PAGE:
Conflicting outcomes of alternative energies: agricultural methane emissions and hydroelectricity, 1975-2015
Published in Environmental Research: Climate, 2022
Abstract Mitigating emissions from methane, a potent greenhouse gas, is a critical task of fossil fuel alternatives in energy generation as well as in other sectors with large environmental impacts such as agriculture. Agricultural methane emissions have not been given sufficient attention in social science approaches to the human dynamics of greenhouse gas emissions. Given the importance of methane emissions, the need for renewable energy development, and the relationship between hydropower and agricultural systems, we ask: Does hydroelectricity development influence agricultural methane emissions? If so, under what socioeconomic conditions? Using the World Bank’s World Development Indicators and FAO data, we present fixed-effects models with robust standard errors to predict agricultural methane emissions from 1975-2015. Our results show that in low middle income nations and across all nations, increased hydroelectricity generation was associated with increased agricultural methane emissions during this period. We suggest hydroelectricity generation and affluence are associated with a suite of agricultural techniques, including the organization of agricultural waterbodies and animal feed, which may contribute to higher levels of agricultural methane emissions. Given the pressing need for alternatives to fossil fuels, we recommend further examination of the economic conditions for implementing alternative fuels to avoid unintended environmental harms, including those which directly counteract the intended emissions-reduction purpose of these alternatives.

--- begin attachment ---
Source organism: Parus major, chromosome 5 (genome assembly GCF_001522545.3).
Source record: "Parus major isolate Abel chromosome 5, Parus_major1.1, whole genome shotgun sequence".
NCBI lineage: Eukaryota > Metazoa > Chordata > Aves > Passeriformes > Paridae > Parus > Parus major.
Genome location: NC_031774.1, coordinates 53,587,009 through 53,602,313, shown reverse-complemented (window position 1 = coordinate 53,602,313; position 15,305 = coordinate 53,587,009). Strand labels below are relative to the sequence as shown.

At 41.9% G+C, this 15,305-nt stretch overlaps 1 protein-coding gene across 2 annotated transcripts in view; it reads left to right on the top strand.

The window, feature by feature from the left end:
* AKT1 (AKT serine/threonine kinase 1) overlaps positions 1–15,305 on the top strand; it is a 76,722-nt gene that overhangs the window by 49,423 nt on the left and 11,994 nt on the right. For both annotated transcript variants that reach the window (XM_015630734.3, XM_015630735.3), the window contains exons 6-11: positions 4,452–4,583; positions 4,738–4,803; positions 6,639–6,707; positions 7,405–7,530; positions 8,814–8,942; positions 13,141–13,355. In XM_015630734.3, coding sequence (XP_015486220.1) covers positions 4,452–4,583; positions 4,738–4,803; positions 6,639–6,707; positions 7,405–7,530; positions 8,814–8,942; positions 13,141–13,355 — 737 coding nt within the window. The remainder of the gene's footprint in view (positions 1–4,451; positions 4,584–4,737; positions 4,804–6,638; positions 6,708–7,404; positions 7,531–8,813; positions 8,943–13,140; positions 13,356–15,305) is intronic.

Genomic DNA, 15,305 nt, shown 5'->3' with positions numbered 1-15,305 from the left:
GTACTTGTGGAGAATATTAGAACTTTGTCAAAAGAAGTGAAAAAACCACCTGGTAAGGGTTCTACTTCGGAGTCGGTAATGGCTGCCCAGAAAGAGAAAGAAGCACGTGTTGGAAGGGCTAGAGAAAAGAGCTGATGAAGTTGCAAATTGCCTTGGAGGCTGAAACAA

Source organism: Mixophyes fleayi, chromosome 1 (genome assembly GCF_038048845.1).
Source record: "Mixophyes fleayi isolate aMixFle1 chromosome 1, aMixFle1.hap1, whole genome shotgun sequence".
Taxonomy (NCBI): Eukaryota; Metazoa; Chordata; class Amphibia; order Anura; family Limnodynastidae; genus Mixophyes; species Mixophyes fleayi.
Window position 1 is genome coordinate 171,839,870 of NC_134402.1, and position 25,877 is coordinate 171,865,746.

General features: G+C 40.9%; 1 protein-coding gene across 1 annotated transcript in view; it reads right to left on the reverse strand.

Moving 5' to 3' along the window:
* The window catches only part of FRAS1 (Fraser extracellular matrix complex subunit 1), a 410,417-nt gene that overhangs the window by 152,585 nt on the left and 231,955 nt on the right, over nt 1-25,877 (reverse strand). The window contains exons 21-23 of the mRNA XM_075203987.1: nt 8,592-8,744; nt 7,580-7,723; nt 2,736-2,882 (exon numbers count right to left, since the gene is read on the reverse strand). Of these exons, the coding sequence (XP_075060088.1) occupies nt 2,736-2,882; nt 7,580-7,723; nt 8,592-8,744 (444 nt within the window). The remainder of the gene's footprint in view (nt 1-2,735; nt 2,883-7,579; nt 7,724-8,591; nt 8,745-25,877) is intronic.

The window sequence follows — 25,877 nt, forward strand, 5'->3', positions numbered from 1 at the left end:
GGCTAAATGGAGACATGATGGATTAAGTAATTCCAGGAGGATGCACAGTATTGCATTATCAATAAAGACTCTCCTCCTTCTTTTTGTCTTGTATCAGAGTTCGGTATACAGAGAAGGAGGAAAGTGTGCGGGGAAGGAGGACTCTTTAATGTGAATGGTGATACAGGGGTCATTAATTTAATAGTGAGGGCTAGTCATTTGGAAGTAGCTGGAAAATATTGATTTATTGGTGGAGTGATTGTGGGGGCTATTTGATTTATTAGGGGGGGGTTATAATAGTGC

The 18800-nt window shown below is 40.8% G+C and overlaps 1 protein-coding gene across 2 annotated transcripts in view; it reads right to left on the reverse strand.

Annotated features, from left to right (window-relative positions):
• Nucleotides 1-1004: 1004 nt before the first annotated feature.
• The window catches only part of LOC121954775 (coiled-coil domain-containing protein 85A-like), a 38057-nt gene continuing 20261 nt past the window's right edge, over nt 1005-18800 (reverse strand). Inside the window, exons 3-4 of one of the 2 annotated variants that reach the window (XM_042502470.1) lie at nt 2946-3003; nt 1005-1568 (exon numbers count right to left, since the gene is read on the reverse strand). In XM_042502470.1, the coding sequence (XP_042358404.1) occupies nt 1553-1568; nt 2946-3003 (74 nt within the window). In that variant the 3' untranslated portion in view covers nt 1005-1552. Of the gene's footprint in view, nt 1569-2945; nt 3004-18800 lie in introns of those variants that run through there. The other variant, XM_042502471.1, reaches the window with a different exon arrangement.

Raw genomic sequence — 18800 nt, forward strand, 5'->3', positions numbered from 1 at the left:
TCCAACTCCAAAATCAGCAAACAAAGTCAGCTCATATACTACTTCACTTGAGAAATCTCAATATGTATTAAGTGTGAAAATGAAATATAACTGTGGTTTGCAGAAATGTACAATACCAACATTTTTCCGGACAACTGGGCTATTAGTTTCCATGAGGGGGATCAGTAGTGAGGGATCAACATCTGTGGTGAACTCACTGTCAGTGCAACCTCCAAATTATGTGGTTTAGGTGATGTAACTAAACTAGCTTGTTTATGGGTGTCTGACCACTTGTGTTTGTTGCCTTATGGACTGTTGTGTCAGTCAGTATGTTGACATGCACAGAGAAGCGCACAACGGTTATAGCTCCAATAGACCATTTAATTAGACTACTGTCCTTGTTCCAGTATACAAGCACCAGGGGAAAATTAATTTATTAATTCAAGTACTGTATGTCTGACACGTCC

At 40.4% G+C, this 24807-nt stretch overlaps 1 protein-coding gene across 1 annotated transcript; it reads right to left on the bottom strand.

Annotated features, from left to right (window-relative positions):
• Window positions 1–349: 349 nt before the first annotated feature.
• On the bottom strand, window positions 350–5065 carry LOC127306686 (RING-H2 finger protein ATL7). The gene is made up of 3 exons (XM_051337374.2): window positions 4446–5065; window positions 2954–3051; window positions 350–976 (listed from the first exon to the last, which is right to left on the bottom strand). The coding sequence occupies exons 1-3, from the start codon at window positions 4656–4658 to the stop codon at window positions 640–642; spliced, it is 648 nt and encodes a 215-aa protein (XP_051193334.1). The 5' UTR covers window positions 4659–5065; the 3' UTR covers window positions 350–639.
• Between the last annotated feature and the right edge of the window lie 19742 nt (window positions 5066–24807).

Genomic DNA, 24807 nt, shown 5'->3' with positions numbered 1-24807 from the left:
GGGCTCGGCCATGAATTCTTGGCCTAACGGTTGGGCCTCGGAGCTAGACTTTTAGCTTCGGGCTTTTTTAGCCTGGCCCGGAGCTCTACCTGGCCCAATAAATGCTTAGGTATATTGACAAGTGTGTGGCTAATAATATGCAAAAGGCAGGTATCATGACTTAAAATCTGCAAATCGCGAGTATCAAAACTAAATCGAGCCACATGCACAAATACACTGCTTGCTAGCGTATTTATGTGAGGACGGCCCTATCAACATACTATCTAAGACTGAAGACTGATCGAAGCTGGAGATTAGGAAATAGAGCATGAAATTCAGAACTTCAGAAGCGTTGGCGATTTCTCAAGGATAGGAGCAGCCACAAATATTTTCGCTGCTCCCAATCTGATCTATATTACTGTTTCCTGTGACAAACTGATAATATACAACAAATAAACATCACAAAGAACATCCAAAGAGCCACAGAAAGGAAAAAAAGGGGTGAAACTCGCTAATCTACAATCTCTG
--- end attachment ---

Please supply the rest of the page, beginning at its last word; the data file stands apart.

Recommended citation: Sikirica, Amanda, Nick Theis, and Mauricio Betancourt. 2022. "Conflicting outcomes of alternative energies: agricultural methane emissions and hydroelectricity, 1975-2015. " Environmental Research: CLimate. https://doi.org/10.1088/2752-5295/ac8ca9